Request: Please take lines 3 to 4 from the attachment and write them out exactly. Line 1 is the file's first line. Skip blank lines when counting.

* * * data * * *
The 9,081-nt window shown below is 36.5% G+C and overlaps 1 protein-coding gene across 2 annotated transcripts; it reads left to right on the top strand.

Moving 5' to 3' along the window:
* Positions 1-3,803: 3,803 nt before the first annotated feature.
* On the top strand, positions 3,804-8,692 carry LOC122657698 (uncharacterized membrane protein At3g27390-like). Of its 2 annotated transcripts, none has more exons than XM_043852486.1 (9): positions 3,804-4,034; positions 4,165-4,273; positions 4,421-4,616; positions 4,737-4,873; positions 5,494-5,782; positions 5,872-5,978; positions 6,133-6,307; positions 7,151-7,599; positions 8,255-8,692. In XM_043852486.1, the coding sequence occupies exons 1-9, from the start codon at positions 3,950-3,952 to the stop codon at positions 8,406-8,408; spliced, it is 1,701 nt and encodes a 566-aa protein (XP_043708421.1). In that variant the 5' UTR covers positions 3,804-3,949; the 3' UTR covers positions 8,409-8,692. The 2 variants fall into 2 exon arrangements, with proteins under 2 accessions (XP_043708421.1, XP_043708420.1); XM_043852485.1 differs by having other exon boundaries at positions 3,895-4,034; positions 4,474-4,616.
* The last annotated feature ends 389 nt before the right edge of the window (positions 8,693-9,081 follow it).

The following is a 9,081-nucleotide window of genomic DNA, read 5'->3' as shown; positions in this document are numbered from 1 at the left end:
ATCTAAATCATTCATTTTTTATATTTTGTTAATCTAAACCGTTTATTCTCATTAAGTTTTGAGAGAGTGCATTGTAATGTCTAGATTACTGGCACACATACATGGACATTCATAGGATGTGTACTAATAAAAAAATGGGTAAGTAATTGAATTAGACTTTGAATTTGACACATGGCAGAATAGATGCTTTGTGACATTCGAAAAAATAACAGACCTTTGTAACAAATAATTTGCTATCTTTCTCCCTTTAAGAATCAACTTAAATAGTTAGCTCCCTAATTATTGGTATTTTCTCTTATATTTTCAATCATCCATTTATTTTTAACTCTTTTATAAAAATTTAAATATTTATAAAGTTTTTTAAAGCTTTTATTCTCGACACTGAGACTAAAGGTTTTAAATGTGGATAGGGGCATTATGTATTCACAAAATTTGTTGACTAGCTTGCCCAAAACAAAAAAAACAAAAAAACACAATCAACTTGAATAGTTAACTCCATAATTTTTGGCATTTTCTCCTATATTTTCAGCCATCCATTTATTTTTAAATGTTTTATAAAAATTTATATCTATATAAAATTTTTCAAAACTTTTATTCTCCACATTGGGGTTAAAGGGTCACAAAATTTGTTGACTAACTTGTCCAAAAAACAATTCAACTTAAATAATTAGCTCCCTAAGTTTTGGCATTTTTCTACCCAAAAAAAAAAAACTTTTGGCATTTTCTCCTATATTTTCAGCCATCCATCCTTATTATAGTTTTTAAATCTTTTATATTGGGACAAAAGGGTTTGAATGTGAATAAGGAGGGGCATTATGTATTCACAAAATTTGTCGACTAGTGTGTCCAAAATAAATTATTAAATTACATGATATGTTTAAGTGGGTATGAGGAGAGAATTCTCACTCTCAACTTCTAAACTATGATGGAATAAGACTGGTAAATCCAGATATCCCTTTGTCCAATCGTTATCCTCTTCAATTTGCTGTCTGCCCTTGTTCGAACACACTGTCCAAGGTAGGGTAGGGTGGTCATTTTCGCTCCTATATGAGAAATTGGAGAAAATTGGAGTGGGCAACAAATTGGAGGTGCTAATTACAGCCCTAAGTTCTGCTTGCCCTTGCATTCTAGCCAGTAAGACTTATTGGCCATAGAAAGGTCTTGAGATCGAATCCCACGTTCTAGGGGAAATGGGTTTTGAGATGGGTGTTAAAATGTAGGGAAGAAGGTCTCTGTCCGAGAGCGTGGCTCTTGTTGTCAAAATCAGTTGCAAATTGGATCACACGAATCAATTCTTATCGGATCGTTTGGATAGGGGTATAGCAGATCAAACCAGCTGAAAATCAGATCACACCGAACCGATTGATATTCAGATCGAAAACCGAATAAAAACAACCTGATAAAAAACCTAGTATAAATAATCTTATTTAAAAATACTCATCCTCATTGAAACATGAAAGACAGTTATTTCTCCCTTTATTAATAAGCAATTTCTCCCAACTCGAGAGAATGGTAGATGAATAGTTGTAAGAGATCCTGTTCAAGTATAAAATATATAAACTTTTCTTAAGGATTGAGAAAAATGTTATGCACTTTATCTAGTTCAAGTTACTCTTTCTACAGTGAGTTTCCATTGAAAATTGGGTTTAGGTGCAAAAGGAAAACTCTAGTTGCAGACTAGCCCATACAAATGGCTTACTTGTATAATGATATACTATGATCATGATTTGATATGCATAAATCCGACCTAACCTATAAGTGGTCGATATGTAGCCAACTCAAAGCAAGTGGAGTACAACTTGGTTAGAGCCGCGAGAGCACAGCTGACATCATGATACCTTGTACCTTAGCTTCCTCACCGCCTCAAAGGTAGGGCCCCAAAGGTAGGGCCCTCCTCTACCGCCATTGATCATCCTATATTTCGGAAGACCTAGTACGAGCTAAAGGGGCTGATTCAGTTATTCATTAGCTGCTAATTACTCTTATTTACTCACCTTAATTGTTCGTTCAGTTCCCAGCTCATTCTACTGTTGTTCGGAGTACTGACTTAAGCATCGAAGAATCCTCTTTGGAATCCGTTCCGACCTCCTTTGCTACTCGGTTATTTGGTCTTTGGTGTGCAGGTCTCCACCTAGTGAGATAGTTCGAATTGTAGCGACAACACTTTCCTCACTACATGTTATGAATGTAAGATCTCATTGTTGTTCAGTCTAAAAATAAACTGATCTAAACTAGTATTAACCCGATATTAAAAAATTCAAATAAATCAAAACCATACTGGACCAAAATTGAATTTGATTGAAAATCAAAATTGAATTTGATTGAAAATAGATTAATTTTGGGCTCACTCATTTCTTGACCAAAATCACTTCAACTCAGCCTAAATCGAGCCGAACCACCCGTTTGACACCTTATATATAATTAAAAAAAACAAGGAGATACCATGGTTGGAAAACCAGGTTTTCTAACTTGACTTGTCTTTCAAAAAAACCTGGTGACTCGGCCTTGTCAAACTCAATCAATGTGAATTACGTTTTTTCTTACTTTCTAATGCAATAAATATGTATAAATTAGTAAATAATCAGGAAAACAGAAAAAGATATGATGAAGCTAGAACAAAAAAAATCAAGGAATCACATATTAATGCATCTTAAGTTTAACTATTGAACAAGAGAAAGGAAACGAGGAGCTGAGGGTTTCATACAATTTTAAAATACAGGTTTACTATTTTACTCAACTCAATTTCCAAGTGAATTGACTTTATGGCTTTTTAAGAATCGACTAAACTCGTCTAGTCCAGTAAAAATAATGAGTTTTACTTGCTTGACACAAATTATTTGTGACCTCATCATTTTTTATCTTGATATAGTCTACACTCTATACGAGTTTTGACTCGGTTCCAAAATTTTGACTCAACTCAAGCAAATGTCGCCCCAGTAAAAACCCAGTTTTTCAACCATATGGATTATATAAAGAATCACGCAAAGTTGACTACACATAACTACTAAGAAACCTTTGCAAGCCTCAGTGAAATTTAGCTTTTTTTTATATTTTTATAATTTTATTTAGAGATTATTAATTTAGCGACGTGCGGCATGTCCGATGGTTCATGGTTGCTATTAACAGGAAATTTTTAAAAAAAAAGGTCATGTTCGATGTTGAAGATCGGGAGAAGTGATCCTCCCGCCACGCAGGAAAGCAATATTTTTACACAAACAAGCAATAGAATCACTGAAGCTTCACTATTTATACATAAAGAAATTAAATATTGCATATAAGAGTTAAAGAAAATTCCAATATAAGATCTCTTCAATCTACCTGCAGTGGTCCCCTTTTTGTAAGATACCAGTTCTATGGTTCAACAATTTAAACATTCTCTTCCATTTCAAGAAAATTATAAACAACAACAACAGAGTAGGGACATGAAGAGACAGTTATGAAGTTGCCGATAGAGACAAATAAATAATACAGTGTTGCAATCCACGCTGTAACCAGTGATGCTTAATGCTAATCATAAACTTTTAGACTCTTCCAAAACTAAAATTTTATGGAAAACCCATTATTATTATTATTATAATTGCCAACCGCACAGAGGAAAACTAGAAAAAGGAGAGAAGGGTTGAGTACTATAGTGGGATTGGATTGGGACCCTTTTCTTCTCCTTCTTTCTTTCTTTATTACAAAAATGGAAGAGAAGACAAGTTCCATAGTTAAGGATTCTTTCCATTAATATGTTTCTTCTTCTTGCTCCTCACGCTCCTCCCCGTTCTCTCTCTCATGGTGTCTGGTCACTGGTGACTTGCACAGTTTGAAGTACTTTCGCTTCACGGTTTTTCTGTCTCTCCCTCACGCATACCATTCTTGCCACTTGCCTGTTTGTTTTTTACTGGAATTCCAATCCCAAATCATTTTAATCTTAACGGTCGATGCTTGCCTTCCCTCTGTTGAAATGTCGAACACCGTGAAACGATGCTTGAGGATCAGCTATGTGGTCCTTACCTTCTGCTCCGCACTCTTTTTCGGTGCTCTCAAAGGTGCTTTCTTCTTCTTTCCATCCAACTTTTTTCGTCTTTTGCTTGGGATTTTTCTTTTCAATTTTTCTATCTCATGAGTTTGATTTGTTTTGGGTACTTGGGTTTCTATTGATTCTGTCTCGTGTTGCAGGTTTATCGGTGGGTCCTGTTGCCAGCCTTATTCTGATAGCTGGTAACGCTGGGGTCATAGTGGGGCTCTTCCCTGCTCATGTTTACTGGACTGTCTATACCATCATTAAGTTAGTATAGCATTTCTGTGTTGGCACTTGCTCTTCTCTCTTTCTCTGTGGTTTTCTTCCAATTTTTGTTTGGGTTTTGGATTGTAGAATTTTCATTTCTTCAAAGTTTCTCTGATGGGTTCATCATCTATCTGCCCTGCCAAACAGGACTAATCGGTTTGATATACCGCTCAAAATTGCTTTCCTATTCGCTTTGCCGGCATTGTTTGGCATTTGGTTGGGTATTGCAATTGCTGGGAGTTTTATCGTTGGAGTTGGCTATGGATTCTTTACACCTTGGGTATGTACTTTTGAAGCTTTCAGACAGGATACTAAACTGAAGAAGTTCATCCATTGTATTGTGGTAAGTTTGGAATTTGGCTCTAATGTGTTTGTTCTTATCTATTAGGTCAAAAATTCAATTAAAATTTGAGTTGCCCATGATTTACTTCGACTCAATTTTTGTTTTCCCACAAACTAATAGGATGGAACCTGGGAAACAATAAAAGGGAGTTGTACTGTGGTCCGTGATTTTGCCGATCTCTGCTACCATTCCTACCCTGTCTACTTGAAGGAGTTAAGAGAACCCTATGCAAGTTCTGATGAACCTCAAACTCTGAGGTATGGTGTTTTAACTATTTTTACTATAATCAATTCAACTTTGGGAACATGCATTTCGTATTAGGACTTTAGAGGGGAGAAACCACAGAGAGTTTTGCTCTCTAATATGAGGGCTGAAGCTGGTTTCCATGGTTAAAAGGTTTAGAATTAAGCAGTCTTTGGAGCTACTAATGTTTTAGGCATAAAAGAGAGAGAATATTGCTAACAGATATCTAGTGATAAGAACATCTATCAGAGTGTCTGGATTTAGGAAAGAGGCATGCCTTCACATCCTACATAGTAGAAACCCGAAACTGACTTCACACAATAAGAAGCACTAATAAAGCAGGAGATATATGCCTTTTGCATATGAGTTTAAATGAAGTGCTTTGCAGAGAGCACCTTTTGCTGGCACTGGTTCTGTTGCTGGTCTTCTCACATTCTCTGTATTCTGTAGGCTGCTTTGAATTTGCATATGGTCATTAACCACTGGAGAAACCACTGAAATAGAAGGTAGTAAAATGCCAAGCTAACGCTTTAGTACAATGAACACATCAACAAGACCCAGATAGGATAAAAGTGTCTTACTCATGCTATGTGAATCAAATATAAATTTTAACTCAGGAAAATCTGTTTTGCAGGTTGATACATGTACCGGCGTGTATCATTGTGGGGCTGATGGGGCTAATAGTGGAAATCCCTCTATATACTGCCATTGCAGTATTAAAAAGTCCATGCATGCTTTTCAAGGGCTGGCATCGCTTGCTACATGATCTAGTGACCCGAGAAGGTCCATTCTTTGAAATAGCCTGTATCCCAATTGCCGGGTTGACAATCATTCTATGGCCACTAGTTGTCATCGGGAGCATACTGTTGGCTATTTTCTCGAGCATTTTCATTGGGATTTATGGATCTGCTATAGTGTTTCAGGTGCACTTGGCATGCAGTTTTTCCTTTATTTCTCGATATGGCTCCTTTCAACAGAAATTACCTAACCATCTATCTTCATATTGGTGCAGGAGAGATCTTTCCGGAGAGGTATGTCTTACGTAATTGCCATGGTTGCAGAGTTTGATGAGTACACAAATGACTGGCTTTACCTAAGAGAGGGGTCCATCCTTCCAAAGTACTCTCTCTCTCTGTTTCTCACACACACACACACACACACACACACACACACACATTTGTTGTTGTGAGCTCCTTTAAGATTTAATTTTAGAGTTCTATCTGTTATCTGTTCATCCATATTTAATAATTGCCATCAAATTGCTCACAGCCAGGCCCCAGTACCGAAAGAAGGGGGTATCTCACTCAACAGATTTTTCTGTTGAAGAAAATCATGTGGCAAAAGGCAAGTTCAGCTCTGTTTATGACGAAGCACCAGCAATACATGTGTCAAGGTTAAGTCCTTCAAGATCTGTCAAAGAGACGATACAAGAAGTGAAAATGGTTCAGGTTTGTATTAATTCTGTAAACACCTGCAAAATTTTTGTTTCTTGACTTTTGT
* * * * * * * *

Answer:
* Positions 1-3,803: 3,803 nt before the first annotated feature.
* On the top strand, positions 3,804-8,692 carry LOC122657698 (uncharacterized membrane protein At3g27390-like). Of its 2 annotated transcripts, none has more exons than XM_043852486.1 (9): positions 3,804-4,034; positions 4,165-4,273; positions 4,421-4,616; positions 4,737-4,873; positions 5,494-5,782; positions 5,872-5,978; positions 6,133-6,307; positions 7,151-7,599; positions 8,255-8,692. In XM_043852486.1, the coding sequence occupies exons 1-9, from the start codon at positions 3,950-3,952 to the stop codon at positions 8,406-8,408; spliced, it is 1,701 nt and encodes a 566-aa protein (XP_043708421.1). In that variant the 5' UTR covers positions 3,804-3,949; the 3' UTR covers positions 8,409-8,692. The 2 variants fall into 2 exon arrangements, with proteins under 2 accessions (XP_043708421.1, XP_043708420.1); XM_043852485.1 differs by having other exon boundaries at positions 3,895-4,034; positions 4,474-4,616.